Music Review: Dawn of Ashes- “Daemonolatry Gnosis”

Everything that Hollywood produces doesn’t always shimmer like gold or sound angelic. Sometimes some of the most brilliant and creative music comes from the gutters, dark tunnels and blackened crevices of the mind. Vocalist Kristof Bathory has spent seven albums spewing and spell-casting incantations on record with the symphonic influences of Cradle of Filth, Dimmu Borgir and Behemoth, among others, with Dawn of Ashes. Pulling inspiration from thrash, death and classical music, pouring choice selections into an absinthe-induced web, creating left hand path Diabolos in Musica, from the sunny west coast.

Bathory created DOA in 2001 to instill musical and visual nightmares into the listener’s minds, using numerous soundscapes and genres to smash ears and heads open, adding in what they want you to imagine, see and hear. 2013’s Anathema signaled an acclaimed artistic peak and oddly timed curtain call.

Initial new and bigger opportunities came in the form of extreme metal outfit Urilia with promises of a wider musical reach and support system which proved less than honorable. After only one release, Urilia’s light was extinguished though the music created lives on.

However, where there’s an omega there’s an alpha and a scorching rebirth.  DOA returned in 2016 with its Metropolis Records debut Theophany and this year’s Daemonolatry Gnosis is set for a ravenous June 9 release. They are currently touring the nation with Raum (guitars), Angel Dies (bass), Bahemoth (keyboards) and Brandon Rage (drums) taking cult status to a new level on the Fire of the Phoenix Tour.

Bathory and crew continue to draw knowledge and creativity from the esoteric edge of life. The 12 tracks include two reworked versions of Urilia songs and a special cover of Mayhem’s “Freezing Moon,” with guest vocals from Cradle of Filth’s Lindsay Schoolcraft on “Magick for the New Aeon.”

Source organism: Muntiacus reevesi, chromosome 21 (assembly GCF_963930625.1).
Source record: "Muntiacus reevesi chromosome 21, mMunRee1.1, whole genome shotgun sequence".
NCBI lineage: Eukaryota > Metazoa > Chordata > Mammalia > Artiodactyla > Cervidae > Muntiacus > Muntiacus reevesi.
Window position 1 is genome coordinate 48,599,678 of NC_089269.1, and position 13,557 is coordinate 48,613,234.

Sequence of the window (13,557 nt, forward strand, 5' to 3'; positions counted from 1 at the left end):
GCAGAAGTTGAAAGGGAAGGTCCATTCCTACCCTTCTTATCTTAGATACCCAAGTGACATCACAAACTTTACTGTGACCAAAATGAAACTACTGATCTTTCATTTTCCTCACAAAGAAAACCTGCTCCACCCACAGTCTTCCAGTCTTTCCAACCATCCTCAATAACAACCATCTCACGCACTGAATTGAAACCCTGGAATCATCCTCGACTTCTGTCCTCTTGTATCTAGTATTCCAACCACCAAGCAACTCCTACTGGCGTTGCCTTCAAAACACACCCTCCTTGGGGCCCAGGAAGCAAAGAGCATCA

The diabolical misanthropy in grandeur starts with “The Initiation.”

The rulebook is thrown out the stained glass window from the beginning on “Gods of the Antinomian Path” as Bathory roars out un-divine hymns of worship with blast beats of the beast and a dark winged choir with thunderous symphonic influences.

“Guardians” has the hiss of underlining breath as ceremonial drums and war horns come closer. Like ancient Caligula or Sodom, Bathory summons the ancient world to possess him with hidden, forgotten and forbidden knowledge.

“Core of the Black Sun” is the first of two reworked Urilia tunes with “I am Nephilim” as “Augoeides” churns like old school black metal.

“Sermon from the Horned God” peers into the abyss as the soul shrieks. Dark, discarded emotional havoc set to music as the strings and guitars weave a picture of deeds that could only be done behind closed doors.

“Rulership of the Inner World” opens as ‘80s gothic keys sooth the listener, quietly guiding them into a facial pummeling of bass and guitars, heavy death style. The bell clangs hard, awaking Bathory’s inner beasts and demons, ending as dominant thrash guitars blast forth.

“Magick for the New Aeon” starts out tranquilly moody, guided by the wales of a dark gothic queen and synth swirling atmosphere. Bathory’s cryptic whisper quickly goes raspy as Schoolcraft’s enchanting voice takes over. The lyrical blood drinking commences as Bathory exhales soft spoken verses.

The ritual ends with some traditional Mayhem.

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